Tags: HFT | firms | trade | floor

Without High-Frequency Trading, the Market Would Collapse

By    |   Friday, 04 Apr 2014 07:56 AM

Questions are once again being raised about high-frequency trading (HFT). These traders buy and sell quickly, often holding stocks for just a few milliseconds. They also rarely lose money because they are buying to fill orders entered by regular customers like us and selling to us for a few cents more than they paid.

To many people, the activities of HFT sounds like it should be illegal. To experienced Wall Street professionals, HFT firms sound like they are doing the job old floor traders once did.

Years ago, stocks traded in eighths, with prices moving up or down at least $0.125 cents at a time. Floor traders were making that eighth, and being a floor trader was a profitable business. To save individual investors money, the exchanges now trade stocks in penny increments and the price can move up or down a penny at a time. In theory, this saves individuals money, but the floor traders abandoned the business because they couldn't cover their expenses at that price.

HFT firms have filled the void left by market makers and they are providing liquidity to individual traders for significantly less money. Individual investors are saving money because they are paying a penny, or sometimes less, for this service instead of $0.125 like they did 30 years ago.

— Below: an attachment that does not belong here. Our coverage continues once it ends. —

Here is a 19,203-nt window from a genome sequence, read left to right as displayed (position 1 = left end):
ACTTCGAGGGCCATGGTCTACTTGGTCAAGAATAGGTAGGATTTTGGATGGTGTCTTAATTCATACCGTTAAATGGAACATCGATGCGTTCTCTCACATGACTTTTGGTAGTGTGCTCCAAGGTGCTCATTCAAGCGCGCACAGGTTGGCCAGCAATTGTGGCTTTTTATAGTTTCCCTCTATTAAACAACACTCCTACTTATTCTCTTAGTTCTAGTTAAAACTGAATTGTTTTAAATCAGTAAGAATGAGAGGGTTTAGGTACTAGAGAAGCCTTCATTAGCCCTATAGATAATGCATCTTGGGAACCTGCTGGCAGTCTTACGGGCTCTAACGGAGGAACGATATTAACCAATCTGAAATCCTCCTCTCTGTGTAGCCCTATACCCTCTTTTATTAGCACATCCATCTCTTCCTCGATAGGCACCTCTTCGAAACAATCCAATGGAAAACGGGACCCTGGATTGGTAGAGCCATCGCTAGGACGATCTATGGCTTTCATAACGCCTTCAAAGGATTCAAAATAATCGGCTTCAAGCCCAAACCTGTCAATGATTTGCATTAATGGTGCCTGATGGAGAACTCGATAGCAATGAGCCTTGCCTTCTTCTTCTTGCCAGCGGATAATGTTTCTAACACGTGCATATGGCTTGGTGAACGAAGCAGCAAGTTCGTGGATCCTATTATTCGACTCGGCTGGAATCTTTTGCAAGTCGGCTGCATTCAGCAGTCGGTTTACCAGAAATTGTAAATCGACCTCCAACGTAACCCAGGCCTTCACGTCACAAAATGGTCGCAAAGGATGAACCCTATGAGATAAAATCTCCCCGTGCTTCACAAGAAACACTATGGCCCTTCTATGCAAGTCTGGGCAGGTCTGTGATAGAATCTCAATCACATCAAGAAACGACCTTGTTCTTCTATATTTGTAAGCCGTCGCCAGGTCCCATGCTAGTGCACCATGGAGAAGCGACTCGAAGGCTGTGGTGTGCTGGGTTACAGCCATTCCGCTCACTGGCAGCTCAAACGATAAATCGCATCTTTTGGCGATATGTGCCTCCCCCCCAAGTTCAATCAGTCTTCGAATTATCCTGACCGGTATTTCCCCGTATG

If we demonize HFT firms and they are forced out of the market, there will be a less-efficient market. Instead of having someone take the other side of my trade whenever I want to buy or sell, I could be forced to wait minutes or hours for the execution of my small market order. If prices moved against me while I waited for someone to take the other side of my trade, I could lose hundreds of dollars on a small order.

Before we get angry at HFT firms, we should understand what they do. If we get rid of HFT firms, we should have a plan to replace them in a way that keeps trading costs down. Acting hastily against HFT could create many problems in the stock market and we could all end up paying more to trade.

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MichaelCarr
Questions are once again being raised about high-frequency trading (HFT). These traders buy and sell quickly, often holding stocks for just a few milliseconds.
HFT,firms,trade,floor
356
2014-56-04
Friday, 04 Apr 2014 07:56 AM
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